Trademarks vs. Company Trade Names
At the Law Offices of Nikki Siesel PLLC, located in Mamaroneck, New York, we understand that one of the fuzziest lines to be drawn in the legal sands of intellectual property is the difference between a trademark and a trade name. Perhaps the simplest answer to that question is that trademarks (and service Marks) are applied to goods and services while trade names identify businesses. In practice, however, this distinction and the law that governs it, is not always clear. We can help you understand the differences and assert the benefits and legal protections of both trademarks and trade names.
For more information about our legal practice, Send us an e-mail to schedule a free consultation with the experienced New York trademark lawyers at our Mamaroneck office or via teleconference. The Law Offices of Nikki Siesel PLLC, serves clients from Westchester, New York, to Stamford, Connecticut to Trenton, New Jersey and all areas in between.Trademark vs. Trade Name Usage
Understandably, a lot of people have a hard time deciphering the different legal implications that stem from acquiring a “trade name” and the legal consequences of registering a “trademark”. The easiest way to comprehend the differences is to think about it from the perspective of the business owner. The formal and legal name of the company will be the trade name, sometimes referred to as a corporate or company name. However, the name one applies to the products or services is the trademark.
Usually, the corporate name is followed by a corporate identifier, such as Inc., Incorporated, Corp. or Corporation. Every state maintains legal requirements that dictate where a company’s trade name will be registered. For example, some states mandate a company’s trade name be registered in a county office while others require the registration in a state office. It is routine practice to have business entities register in the Office of their Secretary of State.
The trademark performs a different function than the trade name. The trade name identifies the company while a trademark distinguishes and identifies the source of the goods or services. Confusion can also emanate from the common practice of some businesses including part of or all of the trade name in the trademark. While other businesses will not incorporate the company name into a trademark, but will utilize entirely different terms for its trademarks. When using trademarks in commerce, it is critical to notify third parties that a term has been adopted and used as a Mark. To properly advise others of your trademark rights, it is strongly recommended that the trademark owner place the ™ symbol after the trademark, and if the Mark has been issued a Certificate of Registration from the United States Patent and Trademark Office a ® symbol should be indicated after the trademark term. The ™ informs others that you are claiming common law rights in a Mark. The ® symbol is constructive notice to others that you own an exclusive and nationwide right to use the Mark in connection with the goods and/or services identified in the registration. It is also crucial that when you are using your trademark, you do so in a manner that sets it apart from the rest of the text, such as placing the trademark term in a stylistic font, in uppercase letters, or all in bold lettering. Lastly, trademarks should be used as adjectives not as nouns or verbs.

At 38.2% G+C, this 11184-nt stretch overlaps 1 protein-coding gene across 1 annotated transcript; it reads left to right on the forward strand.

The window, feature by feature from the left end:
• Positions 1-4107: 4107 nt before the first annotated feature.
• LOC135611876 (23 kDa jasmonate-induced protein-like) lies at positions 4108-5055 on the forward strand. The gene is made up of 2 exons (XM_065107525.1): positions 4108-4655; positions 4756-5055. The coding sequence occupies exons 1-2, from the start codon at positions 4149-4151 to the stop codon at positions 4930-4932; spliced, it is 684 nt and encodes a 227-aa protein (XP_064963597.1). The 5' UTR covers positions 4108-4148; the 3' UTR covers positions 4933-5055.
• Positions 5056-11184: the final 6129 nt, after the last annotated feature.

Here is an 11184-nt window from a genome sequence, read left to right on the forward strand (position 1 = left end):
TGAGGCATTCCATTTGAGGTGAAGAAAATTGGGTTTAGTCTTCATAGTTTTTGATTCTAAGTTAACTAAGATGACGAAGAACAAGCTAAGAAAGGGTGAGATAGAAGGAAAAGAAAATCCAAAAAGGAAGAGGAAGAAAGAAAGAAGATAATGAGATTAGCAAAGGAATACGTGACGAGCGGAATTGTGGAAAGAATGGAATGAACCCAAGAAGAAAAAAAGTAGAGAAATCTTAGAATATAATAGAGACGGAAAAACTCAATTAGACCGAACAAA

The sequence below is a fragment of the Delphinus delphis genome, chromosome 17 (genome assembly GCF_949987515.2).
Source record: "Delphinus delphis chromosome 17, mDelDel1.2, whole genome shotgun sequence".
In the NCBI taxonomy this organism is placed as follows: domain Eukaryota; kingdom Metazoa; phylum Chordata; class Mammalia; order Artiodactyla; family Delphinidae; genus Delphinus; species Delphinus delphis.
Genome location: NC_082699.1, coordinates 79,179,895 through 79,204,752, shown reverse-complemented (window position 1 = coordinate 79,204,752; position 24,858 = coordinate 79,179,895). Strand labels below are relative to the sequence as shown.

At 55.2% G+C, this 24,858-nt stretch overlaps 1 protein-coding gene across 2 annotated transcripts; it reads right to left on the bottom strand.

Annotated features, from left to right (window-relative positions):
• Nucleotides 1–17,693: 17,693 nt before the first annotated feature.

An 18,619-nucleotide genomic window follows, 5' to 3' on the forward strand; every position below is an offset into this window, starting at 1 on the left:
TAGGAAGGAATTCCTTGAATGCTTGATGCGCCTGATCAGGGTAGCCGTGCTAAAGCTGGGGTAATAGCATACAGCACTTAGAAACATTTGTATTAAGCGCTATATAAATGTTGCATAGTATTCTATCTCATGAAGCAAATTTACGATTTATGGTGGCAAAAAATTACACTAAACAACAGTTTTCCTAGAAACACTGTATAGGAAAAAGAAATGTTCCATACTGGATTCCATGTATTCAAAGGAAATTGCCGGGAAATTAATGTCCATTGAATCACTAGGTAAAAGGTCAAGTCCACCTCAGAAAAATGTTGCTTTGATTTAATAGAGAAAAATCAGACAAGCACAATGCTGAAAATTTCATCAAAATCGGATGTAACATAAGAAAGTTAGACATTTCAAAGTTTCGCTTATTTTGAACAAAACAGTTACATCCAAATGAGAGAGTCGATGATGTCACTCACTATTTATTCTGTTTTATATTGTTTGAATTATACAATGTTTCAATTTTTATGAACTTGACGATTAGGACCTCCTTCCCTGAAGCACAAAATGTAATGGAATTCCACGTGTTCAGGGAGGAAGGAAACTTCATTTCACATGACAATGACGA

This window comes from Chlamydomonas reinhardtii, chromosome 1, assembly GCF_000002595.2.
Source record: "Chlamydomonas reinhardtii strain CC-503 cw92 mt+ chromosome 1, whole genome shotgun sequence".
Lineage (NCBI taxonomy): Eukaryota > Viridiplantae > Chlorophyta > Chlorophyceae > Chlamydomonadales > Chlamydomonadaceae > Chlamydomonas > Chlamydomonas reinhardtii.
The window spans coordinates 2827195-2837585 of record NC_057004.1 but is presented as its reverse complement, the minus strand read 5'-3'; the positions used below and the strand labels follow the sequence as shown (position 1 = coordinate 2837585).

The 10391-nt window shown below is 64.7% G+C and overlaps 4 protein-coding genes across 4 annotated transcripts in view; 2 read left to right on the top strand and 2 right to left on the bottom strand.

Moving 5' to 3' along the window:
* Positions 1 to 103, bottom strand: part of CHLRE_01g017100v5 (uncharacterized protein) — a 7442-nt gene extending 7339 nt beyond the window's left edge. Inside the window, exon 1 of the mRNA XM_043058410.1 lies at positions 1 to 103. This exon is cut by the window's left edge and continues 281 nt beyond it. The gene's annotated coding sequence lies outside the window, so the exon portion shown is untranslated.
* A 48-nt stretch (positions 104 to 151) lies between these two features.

If a business owner believes that since they formed a business entity and registered the trade name with the Office of their Secretary of State, it is therefore entitled to use the trade name as a trademark, this would be a serious misconception that can have severe legal ramifications. This business owner could be infringing on another party’s trademark, and thus exposing its business to a lawsuit that could carry significant monetary damages. Simply because the State allows you to use a name to identify your business, does not mean you may also market your goods and services under this same name. A Different set of criteria is used to evaluate and clear the use of a trade name from that of a trademark. A proper clearance search must be conducted prior to using a trademark in commerce, even if you registered the same term as a trade name.Contact the Law Offices of Nikki Siesel PLLC
To set up a free consultation, send us an e-mail or call our office at 914-949-9550. Our lawyers provide legal representation to individuals and businesses in New York, Connecticut and across the nation.